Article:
- Template route management is hidden.
- Front-end routing skips checks for element and template requests.
- Front-end responses are JSON-formatted instead of HTML.
- The loginPath, logoutPath, setPasswordPath, and verifyEmailPath settings are ignored.
In addition to these standard headless features, the Pro edition of Craft has GraphQL enabled, which is used to identify the request and response formats of a particular channel/section. If you require specific customization, the default GraphQL tab in the CMS panel shows different formats required for different sections, and also supports mutation allowing for insertion of data in the CMS. The ‘enableGql’ config variable can be used to enable or disable GraphQL support. Craft also provides support for API development using GraphQL or normal controllers returning JSON values.
ExpressionEngine support for headless development
ExpressionEngine doesn’t have any built-in core support for headless development, but there are some third-party add-ons that make headless development possible. The two we’ve explored here at Hop Studios are Bones and Reinos Webserver. These addons provide quick support for channel entry and channel category tags, and provide some tags to be used as JSON responses, while excluding the other items that a default channel entry tag typically includes.
However, due to the open and unrestricted nature of ExpressionEngine, it’s very easy to build modules that serve as ACTs and send responses in JSON from specific modules/tables/channels as needed by your application. We at Hop Studios have a lot of experience with this!
ExpressionEngine also provides the capability to create JSON pages natively rather than HTML; this makes it much easier to access them as responses rather than investing more time in headless development.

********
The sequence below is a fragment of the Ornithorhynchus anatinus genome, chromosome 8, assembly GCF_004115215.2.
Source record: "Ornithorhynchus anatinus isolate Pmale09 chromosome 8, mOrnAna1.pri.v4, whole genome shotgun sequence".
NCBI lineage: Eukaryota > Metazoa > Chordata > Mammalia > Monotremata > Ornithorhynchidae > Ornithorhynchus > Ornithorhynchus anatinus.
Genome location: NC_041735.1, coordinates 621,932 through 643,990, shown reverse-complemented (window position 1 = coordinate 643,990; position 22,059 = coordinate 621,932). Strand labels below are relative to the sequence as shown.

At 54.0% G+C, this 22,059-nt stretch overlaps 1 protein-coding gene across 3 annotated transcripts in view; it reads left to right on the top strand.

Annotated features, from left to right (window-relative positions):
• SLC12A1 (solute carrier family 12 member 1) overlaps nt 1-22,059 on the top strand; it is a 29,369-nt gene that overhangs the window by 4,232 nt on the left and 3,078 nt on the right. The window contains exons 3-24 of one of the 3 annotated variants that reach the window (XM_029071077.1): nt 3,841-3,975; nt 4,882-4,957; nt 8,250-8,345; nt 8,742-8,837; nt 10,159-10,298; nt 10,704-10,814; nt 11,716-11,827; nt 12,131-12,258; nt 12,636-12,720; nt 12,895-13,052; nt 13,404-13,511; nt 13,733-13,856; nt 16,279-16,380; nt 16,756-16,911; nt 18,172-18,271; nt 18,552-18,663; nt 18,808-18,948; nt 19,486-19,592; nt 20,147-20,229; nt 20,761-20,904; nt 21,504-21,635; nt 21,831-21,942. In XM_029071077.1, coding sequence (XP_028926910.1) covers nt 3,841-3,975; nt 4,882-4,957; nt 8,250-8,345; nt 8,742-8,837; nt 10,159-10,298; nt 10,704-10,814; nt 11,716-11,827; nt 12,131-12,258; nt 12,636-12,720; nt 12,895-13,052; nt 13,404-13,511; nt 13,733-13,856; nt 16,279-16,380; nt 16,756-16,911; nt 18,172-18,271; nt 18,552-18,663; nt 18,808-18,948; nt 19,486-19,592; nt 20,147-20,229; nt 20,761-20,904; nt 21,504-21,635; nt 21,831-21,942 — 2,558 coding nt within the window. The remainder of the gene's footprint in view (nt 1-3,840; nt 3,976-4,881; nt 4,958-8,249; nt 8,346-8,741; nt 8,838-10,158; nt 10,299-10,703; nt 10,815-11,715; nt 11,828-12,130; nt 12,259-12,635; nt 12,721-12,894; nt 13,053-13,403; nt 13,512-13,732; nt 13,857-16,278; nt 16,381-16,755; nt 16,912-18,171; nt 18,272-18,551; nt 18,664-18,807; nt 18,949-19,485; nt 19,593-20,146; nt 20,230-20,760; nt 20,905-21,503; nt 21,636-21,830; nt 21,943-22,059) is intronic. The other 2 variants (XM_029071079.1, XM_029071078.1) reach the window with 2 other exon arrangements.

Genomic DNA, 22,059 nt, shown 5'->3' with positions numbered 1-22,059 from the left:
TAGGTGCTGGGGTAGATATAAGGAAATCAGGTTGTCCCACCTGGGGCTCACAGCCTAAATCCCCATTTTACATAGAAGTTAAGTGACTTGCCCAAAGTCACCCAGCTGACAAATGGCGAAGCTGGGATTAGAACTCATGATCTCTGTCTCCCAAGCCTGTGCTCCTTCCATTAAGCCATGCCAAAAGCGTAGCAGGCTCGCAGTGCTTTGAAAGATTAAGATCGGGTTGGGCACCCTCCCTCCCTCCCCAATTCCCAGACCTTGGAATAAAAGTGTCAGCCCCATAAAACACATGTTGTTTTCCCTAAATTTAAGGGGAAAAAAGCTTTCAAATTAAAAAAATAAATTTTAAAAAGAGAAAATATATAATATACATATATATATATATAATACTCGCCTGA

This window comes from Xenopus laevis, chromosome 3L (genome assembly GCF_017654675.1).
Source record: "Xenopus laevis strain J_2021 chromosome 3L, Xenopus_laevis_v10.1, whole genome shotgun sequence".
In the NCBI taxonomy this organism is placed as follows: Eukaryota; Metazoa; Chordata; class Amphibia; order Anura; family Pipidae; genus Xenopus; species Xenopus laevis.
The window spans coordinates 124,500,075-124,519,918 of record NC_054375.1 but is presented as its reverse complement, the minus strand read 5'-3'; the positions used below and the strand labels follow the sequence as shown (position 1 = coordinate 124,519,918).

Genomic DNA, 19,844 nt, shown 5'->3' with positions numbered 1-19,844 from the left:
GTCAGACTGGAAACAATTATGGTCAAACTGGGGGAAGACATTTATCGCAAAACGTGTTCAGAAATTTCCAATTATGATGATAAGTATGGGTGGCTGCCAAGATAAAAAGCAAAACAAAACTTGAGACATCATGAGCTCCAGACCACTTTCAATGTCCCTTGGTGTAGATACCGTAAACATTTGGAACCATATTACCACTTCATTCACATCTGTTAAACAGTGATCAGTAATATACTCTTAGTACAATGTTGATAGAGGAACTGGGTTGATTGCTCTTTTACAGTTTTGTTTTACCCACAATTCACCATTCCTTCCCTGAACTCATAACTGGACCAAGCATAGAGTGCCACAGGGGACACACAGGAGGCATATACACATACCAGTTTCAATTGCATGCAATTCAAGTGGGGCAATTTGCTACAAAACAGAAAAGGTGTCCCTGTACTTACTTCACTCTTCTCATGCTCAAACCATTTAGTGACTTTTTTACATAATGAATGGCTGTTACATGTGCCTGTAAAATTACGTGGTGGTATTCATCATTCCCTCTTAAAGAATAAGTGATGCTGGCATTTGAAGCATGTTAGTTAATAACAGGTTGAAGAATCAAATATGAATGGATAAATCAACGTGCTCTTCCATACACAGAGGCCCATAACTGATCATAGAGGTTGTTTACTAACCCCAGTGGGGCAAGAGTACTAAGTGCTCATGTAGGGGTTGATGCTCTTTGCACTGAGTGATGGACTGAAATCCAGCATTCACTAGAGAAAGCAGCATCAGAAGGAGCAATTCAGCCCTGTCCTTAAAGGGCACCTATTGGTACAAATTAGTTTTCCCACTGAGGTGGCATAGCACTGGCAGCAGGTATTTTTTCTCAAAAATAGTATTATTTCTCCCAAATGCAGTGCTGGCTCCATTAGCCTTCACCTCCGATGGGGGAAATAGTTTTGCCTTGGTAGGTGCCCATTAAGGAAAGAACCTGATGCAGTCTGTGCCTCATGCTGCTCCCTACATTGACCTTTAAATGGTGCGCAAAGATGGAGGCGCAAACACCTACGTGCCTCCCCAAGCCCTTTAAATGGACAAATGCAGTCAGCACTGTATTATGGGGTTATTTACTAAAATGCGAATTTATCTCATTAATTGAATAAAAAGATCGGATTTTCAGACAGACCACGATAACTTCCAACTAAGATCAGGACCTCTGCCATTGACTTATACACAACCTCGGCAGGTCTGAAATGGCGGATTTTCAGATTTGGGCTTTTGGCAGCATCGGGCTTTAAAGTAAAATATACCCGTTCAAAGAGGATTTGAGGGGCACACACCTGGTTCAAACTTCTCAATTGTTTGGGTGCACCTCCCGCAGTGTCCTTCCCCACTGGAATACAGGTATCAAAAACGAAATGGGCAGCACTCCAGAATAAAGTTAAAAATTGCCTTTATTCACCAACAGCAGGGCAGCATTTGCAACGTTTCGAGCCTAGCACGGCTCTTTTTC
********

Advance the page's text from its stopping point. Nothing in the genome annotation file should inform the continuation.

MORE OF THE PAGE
So, which one is better: EE or Craft CMS?
Both of the CMSs we’ve talked about provide good support and extensibility for headless development, and Hop has worked with both. However, given the choice, we would likely recommend Craft CMS for this type of project simply because headless development was clearly and thoughtfully added into its core. It provides extendable Events/Actions that we can use to build our own API endpoints. However, if you are already running ExpressionEngine, we wouldn’t necessarily recommend migrating to Craft CMS — ExpressionEngine can work for headless development. And, the ExpressionEngine team is adding additional headless development features to the CMS. In the next releases we hope to see new features in ExpressionEngine that support headless development without using any third-party add-ons.
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If you want to extend your existing business from the web to a mobile platform, we can help! 😉
Whether you’re running on ExpressionEngine or Craft CMS, we can assist you with your plans to extend your website to a mobile app or other platforms. Let us help you with digital transformation!